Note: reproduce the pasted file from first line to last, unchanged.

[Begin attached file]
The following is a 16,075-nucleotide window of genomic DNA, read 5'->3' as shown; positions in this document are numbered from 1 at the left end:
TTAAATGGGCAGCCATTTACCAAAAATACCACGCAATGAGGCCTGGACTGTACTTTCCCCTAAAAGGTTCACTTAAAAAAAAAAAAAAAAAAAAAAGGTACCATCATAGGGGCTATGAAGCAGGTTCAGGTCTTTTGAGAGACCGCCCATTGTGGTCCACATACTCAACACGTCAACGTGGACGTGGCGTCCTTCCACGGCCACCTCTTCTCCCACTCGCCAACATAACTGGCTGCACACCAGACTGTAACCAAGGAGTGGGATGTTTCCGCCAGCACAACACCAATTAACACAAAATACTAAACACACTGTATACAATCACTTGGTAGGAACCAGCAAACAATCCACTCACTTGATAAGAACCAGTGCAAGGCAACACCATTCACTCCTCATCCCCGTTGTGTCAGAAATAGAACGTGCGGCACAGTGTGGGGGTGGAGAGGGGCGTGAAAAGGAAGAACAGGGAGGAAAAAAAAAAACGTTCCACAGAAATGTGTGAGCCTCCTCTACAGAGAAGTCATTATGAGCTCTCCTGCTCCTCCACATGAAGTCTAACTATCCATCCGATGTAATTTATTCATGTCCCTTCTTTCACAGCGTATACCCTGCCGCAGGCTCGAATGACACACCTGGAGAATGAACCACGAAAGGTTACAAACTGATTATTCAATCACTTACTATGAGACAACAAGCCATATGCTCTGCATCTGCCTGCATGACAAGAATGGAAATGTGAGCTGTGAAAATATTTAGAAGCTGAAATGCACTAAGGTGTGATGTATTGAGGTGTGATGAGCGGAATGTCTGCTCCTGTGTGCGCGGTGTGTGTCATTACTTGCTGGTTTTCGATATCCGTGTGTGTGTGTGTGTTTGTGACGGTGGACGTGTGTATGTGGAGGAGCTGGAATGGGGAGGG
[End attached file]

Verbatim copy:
The following is a 16,075-nucleotide window of genomic DNA, read 5'->3' as shown; positions in this document are numbered from 1 at the left end:
TTAAATGGGCAGCCATTTACCAAAAATACCACGCAATGAGGCCTGGACTGTACTTTCCCCTAAAAGGTTCACTTAAAAAAAAAAAAAAAAAAAAAAGGTACCATCATAGGGGCTATGAAGCAGGTTCAGGTCTTTTGAGAGACCGCCCATTGTGGTCCACATACTCAACACGTCAACGTGGACGTGGCGTCCTTCCACGGCCACCTCTTCTCCCACTCGCCAACATAACTGGCTGCACACCAGACTGTAACCAAGGAGTGGGATGTTTCCGCCAGCACAACACCAATTAACACAAAATACTAAACACACTGTATACAATCACTTGGTAGGAACCAGCAAACAATCCACTCACTTGATAAGAACCAGTGCAAGGCAACACCATTCACTCCTCATCCCCGTTGTGTCAGAAATAGAACGTGCGGCACAGTGTGGGGGTGGAGAGGGGCGTGAAAAGGAAGAACAGGGAGGAAAAAAAAAAACGTTCCACAGAAATGTGTGAGCCTCCTCTACAGAGAAGTCATTATGAGCTCTCCTGCTCCTCCACATGAAGTCTAACTATCCATCCGATGTAATTTATTCATGTCCCTTCTTTCACAGCGTATACCCTGCCGCAGGCTCGAATGACACACCTGGAGAATGAACCACGAAAGGTTACAAACTGATTATTCAATCACTTACTATGAGACAACAAGCCATATGCTCTGCATCTGCCTGCATGACAAGAATGGAAATGTGAGCTGTGAAAATATTTAGAAGCTGAAATGCACTAAGGTGTGATGTATTGAGGTGTGATGAGCGGAATGTCTGCTCCTGTGTGCGCGGTGTGTGTCATTACTTGCTGGTTTTCGATATCCGTGTGTGTGTGTGTGTTTGTGACGGTGGACGTGTGTATGTGGAGGAGCTGGAATGGGGAGGG